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Sunday, January 25, 2009
Sharon Wildwind - Home is the Place You Just Left
Sharon Wildwind is a northern writer with roots in the south. Or maybe she's a southern writer with her heart in the north. One way or another, she believes that while the past overtakes everyone, it doesn't have to overwhelm everyone. She spends most days at her computer, trying to get her characters to believe the same thing, while they go merrily about their ways figuring out who done it.
Home is the place you just left
If you live in North Carolina, I have bad news for you. The sky is not Carolina blue.
If you don’t live in North Carolina, or have no connections to the University of North Carolina, you probably don’t care. Unless you’re a professional artist, in which case you might want to know what we’re talking about here is Pantone reference color 278 or 282.
And, if you live in Alberta, as I do, you know that that beautiful, crystalline sky color we get in the fall and winter—shown below surrounding ruins of the old General Hospital in Calgary, with bits of modern Calgary peeking around the side— is Alberta blue.
This is, after all, a matter of perception and geography.
Decades ago, when I lived in North Carolina, I decided to write my first novel. Did I follow in the footsteps of Tarheel authors who choose the Blue Ridge Parkway’s color-drenched fall foliage or Cape Hatteras’s subtle tones of shifting sand, or the cool, gray stonework and lush green lawns of the state capital as the background against which to set my book?
Of course not. I picked a setting in northern Alberta, and for a very good reason. I wanted to do a snow story, something where the weather was part of the plot, where the climax took place in a blizzard, where characters discussed when would it snow, was it snowing, and how much more snow was expected.
There was one tiny problem. I’d never been to northern Alberta. I had no clue what the geography looked like. I had seen snow, first in Kansas, then in Western North Carolina, but how would prairie and Appalachian snows translate to snow in a tiny community an hour north of Fort Vermilion, Alberta?
This was long before the Internet existed, and though libraries cheerfully offered interlibrary loans, I never found a book with photos of the place my imagination wanted to go.
I didn’t care. Imbued with the energy of finally writing a book, I sat in North Carolina and wrote about the imaginary town of Whiskeyjack, Alberta, where bad things were happening, people were dying, and my heroine was the only one with enough insight and courage to save the town … only first, she had to learn to deal with snow.
Eventually I finished the book. And finished it again. And finished it again. And got a degree in creative writing. And immigrated to northern Alberta, where I finally got a look at the place I’d written about for almost a decade.
In case you’re curious, this is what a small town in northern Alberta looks like
at sunset on a winter day.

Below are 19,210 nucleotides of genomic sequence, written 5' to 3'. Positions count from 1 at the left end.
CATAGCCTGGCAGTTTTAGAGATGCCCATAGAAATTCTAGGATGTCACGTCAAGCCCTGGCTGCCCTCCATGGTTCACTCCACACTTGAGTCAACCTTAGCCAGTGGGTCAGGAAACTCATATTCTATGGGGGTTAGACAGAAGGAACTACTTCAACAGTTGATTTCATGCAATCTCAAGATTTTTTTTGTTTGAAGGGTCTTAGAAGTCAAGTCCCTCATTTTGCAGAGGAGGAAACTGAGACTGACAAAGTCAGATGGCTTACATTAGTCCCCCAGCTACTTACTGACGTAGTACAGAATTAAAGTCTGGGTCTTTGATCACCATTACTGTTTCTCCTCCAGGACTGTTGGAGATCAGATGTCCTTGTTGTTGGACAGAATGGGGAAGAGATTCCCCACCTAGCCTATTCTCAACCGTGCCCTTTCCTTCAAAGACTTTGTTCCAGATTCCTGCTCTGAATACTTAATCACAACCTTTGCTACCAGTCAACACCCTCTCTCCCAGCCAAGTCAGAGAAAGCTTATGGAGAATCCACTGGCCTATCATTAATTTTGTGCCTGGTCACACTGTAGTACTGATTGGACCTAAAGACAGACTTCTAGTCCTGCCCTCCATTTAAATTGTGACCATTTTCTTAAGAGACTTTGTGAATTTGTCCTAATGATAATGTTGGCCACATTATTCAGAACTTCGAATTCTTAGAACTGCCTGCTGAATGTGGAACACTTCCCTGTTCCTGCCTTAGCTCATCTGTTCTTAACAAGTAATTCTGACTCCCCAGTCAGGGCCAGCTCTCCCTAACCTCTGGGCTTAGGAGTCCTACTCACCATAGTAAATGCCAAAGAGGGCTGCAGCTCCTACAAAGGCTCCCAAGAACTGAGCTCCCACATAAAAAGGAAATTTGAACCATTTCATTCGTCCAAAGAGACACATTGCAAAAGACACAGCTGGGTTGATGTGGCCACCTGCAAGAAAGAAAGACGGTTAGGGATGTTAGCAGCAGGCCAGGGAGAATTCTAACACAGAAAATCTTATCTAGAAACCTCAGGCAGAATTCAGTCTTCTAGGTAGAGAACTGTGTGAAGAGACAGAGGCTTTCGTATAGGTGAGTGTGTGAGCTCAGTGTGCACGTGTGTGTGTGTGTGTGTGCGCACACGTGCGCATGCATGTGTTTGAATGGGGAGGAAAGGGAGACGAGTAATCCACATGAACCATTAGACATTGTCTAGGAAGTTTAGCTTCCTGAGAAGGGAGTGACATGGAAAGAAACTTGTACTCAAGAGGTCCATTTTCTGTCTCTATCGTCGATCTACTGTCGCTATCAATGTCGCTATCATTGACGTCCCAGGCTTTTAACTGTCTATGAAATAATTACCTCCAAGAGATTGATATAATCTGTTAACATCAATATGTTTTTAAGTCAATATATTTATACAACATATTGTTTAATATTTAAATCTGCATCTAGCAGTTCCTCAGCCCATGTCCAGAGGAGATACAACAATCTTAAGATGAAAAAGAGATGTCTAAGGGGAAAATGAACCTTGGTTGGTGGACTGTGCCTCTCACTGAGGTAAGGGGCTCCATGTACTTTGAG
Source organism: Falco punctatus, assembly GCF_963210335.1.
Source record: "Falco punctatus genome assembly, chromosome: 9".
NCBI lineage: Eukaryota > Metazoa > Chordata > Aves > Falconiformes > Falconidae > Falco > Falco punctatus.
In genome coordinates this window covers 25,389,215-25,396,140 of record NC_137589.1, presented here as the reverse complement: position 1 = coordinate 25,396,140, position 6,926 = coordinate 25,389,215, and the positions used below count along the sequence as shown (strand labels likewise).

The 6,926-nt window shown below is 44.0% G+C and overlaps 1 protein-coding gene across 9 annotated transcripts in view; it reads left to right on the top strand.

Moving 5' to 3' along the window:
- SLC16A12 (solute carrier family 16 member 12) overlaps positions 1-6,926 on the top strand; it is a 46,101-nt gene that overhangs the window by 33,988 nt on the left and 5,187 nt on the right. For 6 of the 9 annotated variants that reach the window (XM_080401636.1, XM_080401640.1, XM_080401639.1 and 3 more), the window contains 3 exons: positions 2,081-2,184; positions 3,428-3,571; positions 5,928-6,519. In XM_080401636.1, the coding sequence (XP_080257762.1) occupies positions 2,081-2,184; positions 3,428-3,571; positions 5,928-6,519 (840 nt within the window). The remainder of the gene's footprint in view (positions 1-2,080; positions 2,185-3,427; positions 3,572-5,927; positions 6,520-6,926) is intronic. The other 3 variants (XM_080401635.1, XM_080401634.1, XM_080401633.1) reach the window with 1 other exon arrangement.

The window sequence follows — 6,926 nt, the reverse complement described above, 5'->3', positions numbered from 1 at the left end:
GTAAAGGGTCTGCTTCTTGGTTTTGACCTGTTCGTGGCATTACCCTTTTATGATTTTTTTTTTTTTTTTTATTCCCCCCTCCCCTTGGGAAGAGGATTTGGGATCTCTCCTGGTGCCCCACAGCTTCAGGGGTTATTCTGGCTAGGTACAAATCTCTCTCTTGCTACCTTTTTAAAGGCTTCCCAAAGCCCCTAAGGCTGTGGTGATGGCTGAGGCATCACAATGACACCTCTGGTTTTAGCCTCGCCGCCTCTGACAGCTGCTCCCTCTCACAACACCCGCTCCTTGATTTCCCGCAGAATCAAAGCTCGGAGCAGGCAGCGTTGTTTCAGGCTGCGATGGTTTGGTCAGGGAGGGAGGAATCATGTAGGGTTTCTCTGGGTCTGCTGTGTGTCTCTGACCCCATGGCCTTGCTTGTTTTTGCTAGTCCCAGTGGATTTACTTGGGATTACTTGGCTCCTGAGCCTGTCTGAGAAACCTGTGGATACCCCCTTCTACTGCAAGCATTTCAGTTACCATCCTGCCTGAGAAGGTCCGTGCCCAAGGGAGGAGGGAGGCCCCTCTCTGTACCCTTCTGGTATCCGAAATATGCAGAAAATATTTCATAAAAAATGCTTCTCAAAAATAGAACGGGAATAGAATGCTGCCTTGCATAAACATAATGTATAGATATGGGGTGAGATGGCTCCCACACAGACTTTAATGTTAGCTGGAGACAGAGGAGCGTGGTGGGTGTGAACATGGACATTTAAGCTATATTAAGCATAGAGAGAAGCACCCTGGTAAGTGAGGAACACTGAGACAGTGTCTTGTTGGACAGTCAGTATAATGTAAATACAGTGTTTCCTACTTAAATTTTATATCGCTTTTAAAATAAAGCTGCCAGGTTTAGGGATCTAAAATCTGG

What I found amazing was the surprising number of things I’d gotten right about living in a small community that existed nowhere but in my imagination, and how much people did talk about the weather, and some, but not all of the effects snow had on everyday life.
And I learned that the sky color I had mistakenly, for years, called Carolina blue, was in reality called Alberta blue. At least, around these parts.
Fast forward almost a quarter of a century. I’m living in Alberta, I’m a published writer, and where are my current books set?
North Carolina: Asheville—Madison County—Fayetteville. I’m looking at the snow-covered ground outside my window, trying to recapture what Fort Bragg felt like on a summer evening, just at that point where blistering heat turned into almost bearable temperatures, the sprinklers came on in front of the Officer’s Club, and the odor of barbecued steak drifted through the stucco and red-tile roofs of senior officers’ country.
At least this time I have photos and memories to go by.
What I learned from living in one place and writing about another is to never underestimate a writer’s imagination. Yes, research is important, and eventually—preferably before a book goes looking for a publisher—a good writer must do some. If you don’t believe me, ask Kristy Montee and Kelly Nichols (AKA P. J. Parrish) about loons.
Sometimes knowing too much about a place kills spontaneity. Sometimes we have to trust ourselves as story-tellers and dive head-long into creating a place we know nothing about. The late poet, Richard Hugo, favored what he called triggering towns, places in which some thing—perhaps just the name of the town seen on a map—planted a poem in his head. In many cases these were not places he’d been; in fact, he said that having been to the town often hindered him. If, for his poem to work, he needed a red water tower next to the railroad track, but there was no such thing, he’d be stuck about whether to honor th e reality or just put the darn water tower where it should have been in the first place. So here’s to imaginary red water towers everywhere!